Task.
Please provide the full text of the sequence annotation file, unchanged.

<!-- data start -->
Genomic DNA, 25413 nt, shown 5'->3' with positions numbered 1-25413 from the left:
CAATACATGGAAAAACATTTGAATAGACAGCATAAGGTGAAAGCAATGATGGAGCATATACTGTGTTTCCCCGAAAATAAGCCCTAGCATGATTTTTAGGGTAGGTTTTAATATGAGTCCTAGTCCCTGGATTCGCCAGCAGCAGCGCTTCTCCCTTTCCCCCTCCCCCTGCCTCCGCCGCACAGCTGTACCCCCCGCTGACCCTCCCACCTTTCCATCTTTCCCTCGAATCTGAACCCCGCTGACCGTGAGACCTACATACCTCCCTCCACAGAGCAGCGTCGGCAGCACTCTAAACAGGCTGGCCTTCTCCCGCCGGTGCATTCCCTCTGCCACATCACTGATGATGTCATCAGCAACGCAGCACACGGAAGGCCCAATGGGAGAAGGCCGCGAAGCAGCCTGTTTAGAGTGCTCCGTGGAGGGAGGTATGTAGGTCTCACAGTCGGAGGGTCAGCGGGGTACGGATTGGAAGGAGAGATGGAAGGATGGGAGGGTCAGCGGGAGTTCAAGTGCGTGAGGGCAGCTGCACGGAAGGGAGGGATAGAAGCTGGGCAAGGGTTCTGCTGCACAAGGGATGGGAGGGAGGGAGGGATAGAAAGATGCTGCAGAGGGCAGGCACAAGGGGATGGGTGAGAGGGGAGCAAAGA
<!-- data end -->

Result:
Genomic DNA, 25413 nt, shown 5'->3' with positions numbered 1-25413 from the left:
CAATACATGGAAAAACATTTGAATAGACAGCATAAGGTGAAAGCAATGATGGAGCATATACTGTGTTTCCCCGAAAATAAGCCCTAGCATGATTTTTAGGGTAGGTTTTAATATGAGTCCTAGTCCCTGGATTCGCCAGCAGCAGCGCTTCTCCCTTTCCCCCTCCCCCTGCCTCCGCCGCACAGCTGTACCCCCCGCTGACCCTCCCACCTTTCCATCTTTCCCTCGAATCTGAACCCCGCTGACCGTGAGACCTACATACCTCCCTCCACAGAGCAGCGTCGGCAGCACTCTAAACAGGCTGGCCTTCTCCCGCCGGTGCATTCCCTCTGCCACATCACTGATGATGTCATCAGCAACGCAGCACACGGAAGGCCCAATGGGAGAAGGCCGCGAAGCAGCCTGTTTAGAGTGCTCCGTGGAGGGAGGTATGTAGGTCTCACAGTCGGAGGGTCAGCGGGGTACGGATTGGAAGGAGAGATGGAAGGATGGGAGGGTCAGCGGGAGTTCAAGTGCGTGAGGGCAGCTGCACGGAAGGGAGGGATAGAAGCTGGGCAAGGGTTCTGCTGCACAAGGGATGGGAGGGAGGGAGGGATAGAAAGATGCTGCAGAGGGCAGGCACAAGGGGATGGGTGAGAGGGGAGCAAAGA